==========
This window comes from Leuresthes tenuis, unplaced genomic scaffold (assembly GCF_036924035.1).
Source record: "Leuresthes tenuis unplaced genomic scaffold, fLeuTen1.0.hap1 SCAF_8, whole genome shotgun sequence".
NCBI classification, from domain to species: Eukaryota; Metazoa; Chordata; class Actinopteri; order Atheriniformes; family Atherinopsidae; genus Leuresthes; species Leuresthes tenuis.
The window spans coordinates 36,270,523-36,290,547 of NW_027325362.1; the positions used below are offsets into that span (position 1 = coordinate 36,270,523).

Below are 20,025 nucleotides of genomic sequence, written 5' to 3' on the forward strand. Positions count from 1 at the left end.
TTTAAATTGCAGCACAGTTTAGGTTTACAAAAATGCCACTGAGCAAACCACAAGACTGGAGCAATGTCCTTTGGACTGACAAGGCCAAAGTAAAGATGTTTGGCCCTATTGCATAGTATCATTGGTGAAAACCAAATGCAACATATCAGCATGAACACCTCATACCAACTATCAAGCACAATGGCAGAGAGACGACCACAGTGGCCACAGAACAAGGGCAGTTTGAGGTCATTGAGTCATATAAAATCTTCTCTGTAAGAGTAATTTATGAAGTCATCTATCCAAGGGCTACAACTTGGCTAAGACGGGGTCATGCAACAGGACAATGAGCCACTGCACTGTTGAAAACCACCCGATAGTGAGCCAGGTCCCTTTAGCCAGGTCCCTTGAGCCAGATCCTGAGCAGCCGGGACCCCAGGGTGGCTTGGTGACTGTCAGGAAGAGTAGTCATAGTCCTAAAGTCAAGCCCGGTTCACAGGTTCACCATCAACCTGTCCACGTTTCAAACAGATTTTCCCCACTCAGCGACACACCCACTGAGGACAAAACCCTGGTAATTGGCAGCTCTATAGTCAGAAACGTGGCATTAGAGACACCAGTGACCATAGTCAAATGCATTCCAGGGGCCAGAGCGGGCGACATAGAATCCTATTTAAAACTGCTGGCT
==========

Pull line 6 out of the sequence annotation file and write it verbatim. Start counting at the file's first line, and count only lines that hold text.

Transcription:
TTTAAATTGCAGCACAGTTTAGGTTTACAAAAATGCCACTGAGCAAACCACAAGACTGGAGCAATGTCCTTTGGACTGACAAGGCCAAAGTAAAGATGTTTGGCCCTATTGCATAGTATCATTGGTGAAAACCAAATGCAACATATCAGCATGAACACCTCATACCAACTATCAAGCACAATGGCAGAGAGACGACCACAGTGGCCACAGAACAAGGGCAGTTTGAGGTCATTGAGTCATATAAAATCTTCTCTGTAAGAGTAATTTATGAAGTCATCTATCCAAGGGCTACAACTTGGCTAAGACGGGGTCATGCAACAGGACAATGAGCCACTGCACTGTTGAAAACCACCCGATAGTGAGCCAGGTCCCTTTAGCCAGGTCCCTTGAGCCAGATCCTGAGCAGCCGGGACCCCAGGGTGGCTTGGTGACTGTCAGGAAGAGTAGTCATAGTCCTAAAGTCAAGCCCGGTTCACAGGTTCACCATCAACCTGTCCACGTTTCAAACAGATTTTCCCCACTCAGCGACACACCCACTGAGGACAAAACCCTGGTAATTGGCAGCTCTATAGTCAGAAACGTGGCATTAGAGACACCAGTGACCATAGTCAAATGCATTCCAGGGGCCAGAGCGGGCGACATAGAATCCTATTTAAAACTGCTGGCT